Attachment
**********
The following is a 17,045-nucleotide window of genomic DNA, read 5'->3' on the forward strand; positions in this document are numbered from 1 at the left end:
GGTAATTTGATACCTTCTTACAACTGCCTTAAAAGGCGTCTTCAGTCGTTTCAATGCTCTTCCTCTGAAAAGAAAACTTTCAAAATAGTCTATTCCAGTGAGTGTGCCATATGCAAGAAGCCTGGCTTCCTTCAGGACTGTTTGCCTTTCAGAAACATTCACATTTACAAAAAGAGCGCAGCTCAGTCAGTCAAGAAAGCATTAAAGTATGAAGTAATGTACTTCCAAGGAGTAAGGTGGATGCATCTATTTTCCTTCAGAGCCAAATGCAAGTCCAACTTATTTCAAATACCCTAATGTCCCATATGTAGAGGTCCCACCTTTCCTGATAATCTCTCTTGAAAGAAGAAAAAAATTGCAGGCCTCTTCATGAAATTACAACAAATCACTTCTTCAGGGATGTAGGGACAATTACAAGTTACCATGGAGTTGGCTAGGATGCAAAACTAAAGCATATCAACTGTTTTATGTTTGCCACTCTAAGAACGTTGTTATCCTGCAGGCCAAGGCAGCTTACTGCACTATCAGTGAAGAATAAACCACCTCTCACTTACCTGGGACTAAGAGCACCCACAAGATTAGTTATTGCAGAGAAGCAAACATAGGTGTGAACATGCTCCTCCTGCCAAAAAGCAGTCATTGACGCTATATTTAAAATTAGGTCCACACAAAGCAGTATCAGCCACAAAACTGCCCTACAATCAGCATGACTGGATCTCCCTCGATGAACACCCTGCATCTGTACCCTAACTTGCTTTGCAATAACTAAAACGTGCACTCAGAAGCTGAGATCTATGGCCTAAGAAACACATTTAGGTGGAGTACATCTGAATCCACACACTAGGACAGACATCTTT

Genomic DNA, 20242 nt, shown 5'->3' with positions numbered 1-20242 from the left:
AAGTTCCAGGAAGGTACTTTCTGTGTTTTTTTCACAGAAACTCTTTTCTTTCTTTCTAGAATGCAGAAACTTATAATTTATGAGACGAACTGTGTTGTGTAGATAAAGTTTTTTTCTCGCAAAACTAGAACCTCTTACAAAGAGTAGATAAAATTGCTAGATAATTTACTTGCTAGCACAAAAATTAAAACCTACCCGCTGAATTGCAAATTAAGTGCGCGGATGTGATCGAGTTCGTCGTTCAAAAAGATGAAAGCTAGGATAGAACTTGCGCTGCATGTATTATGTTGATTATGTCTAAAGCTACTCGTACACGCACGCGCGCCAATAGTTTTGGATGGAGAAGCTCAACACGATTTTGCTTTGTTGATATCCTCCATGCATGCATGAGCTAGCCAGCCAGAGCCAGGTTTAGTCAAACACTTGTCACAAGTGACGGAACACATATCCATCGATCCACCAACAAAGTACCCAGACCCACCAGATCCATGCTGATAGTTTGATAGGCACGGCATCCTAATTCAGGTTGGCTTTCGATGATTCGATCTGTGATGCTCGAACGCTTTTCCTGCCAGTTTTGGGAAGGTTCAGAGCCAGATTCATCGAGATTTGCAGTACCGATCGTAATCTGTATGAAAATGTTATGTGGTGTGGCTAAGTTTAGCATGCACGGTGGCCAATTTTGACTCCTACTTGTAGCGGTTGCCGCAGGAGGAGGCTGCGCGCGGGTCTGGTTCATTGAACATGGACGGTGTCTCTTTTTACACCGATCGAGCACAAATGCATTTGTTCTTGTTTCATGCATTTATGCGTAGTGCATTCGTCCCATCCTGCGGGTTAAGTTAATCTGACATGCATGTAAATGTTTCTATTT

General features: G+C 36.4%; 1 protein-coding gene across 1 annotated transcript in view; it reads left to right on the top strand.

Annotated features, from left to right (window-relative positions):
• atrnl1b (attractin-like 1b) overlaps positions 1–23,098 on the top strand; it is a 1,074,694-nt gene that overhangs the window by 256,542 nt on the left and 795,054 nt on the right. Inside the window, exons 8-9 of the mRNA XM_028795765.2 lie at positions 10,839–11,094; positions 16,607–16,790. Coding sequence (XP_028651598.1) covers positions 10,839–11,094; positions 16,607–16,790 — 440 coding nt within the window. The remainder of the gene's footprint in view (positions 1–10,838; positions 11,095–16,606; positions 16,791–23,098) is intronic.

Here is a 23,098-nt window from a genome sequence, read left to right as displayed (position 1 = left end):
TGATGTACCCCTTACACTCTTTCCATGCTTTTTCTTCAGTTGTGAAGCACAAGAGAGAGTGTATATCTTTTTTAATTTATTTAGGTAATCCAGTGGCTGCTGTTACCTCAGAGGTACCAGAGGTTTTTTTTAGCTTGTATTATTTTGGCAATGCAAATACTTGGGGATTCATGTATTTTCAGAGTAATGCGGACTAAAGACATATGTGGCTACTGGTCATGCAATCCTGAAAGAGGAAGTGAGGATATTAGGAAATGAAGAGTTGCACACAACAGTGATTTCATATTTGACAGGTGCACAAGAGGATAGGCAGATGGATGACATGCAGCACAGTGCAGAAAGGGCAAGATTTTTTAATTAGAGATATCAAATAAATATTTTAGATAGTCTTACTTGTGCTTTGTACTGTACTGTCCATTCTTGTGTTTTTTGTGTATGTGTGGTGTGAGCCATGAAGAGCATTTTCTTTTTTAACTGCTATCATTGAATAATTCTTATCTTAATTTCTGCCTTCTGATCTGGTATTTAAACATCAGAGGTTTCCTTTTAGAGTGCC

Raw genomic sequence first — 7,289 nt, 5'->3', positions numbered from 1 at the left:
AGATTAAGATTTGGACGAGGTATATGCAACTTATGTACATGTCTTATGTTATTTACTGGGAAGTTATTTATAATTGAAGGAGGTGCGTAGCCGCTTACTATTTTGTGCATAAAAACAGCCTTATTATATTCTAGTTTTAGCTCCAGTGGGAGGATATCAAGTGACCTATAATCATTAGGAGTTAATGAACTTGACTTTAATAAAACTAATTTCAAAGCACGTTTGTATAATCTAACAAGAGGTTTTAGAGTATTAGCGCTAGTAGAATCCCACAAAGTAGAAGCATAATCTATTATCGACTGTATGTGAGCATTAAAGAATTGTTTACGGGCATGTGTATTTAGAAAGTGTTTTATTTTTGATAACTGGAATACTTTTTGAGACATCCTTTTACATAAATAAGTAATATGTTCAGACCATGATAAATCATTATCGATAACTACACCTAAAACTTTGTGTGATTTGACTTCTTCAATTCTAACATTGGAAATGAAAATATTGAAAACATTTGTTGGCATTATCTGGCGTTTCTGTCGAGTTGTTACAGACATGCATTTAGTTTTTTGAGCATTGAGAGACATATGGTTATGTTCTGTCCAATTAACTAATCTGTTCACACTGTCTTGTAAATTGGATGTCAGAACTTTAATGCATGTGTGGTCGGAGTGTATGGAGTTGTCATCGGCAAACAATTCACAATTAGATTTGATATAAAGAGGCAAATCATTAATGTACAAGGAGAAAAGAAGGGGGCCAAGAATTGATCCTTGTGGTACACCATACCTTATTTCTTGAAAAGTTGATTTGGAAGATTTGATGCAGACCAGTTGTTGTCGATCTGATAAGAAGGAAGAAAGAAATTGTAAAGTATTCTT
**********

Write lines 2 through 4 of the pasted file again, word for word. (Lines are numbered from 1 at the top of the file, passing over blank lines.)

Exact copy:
GGTAATTTGATACCTTCTTACAACTGCCTTAAAAGGCGTCTTCAGTCGTTTCAATGCTCTTCCTCTGAAAAGAAAACTTTCAAAATAGTCTATTCCAGTGAGTGTGCCATATGCAAGAAGCCTGGCTTCCTTCAGGACTGTTTGCCTTTCAGAAACATTCACATTTACAAAAAGAGCGCAGCTCAGTCAGTCAAGAAAGCATTAAAGTATGAAGTAATGTACTTCCAAGGAGTAAGGTGGATGCATCTATTTTCCTTCAGAGCCAAATGCAAGTCCAACTTATTTCAAATACCCTAATGTCCCATATGTAGAGGTCCCACCTTTCCTGATAATCTCTCTTGAAAGAAGAAAAAAATTGCAGGCCTCTTCATGAAATTACAACAAATCACTTCTTCAGGGATGTAGGGACAATTACAAGTTACCATGGAGTTGGCTAGGATGCAAAACTAAAGCATATCAACTGTTTTATGTTTGCCACTCTAAGAACGTTGTTATCCTGCAGGCCAAGGCAGCTTACTGCACTATCAGTGAAGAATAAACCACCTCTCACTTACCTGGGACTAAGAGCACCCACAAGATTAGTTATTGCAGAGAAGCAAACATAGGTGTGAACATGCTCCTCCTGCCAAAAAGCAGTCATTGACGCTATATTTAAAATTAGGTCCACACAAAGCAGTATCAGCCACAAAACTGCCCTACAATCAGCATGACTGGATCTCCCTCGATGAACACCCTGCATCTGTACCCTAACTTGCTTTGCAATAACTAAAACGTGCACTCAGAAGCTGAGATCTATGGCCTAAGAAACACATTTAGGTGGAGTACATCTGAATCCACACACTAGGACAGACATCTTT

Genomic DNA, 20242 nt, shown 5'->3' with positions numbered 1-20242 from the left:
AAGTTCCAGGAAGGTACTTTCTGTGTTTTTTTCACAGAAACTCTTTTCTTTCTTTCTAGAATGCAGAAACTTATAATTTATGAGACGAACTGTGTTGTGTAGATAAAGTTTTTTTCTCGCAAAACTAGAACCTCTTACAAAGAGTAGATAAAATTGCTAGATAATTTACTTGCTAGCACAAAAATTAAAACCTACCCGCTGAATTGCAAATTAAGTGCGCGGATGTGATCGAGTTCGTCGTTCAAAAAGATGAAAGCTAGGATAGAACTTGCGCTGCATGTATTATGTTGATTATGTCTAAAGCTACTCGTACACGCACGCGCGCCAATAGTTTTGGATGGAGAAGCTCAACACGATTTTGCTTTGTTGATATCCTCCATGCATGCATGAGCTAGCCAGCCAGAGCCAGGTTTAGTCAAACACTTGTCACAAGTGACGGAACACATATCCATCGATCCACCAACAAAGTACCCAGACCCACCAGATCCATGCTGATAGTTTGATAGGCACGGCATCCTAATTCAGGTTGGCTTTCGATGATTCGATCTGTGATGCTCGAACGCTTTTCCTGCCAGTTTTGGGAAGGTTCAGAGCCAGATTCATCGAGATTTGCAGTACCGATCGTAATCTGTATGAAAATGTTATGTGGTGTGGCTAAGTTTAGCATGCACGGTGGCCAATTTTGACTCCTACTTGTAGCGGTTGCCGCAGGAGGAGGCTGCGCGCGGGTCTGGTTCATTGAACATGGACGGTGTCTCTTTTTACACCGATCGAGCACAAATGCATTTGTTCTTGTTTCATGCATTTATGCGTAGTGCATTCGTCCCATCCTGCGGGTTAAGTTAATCTGACATGCATGTAAATGTTTCTATTT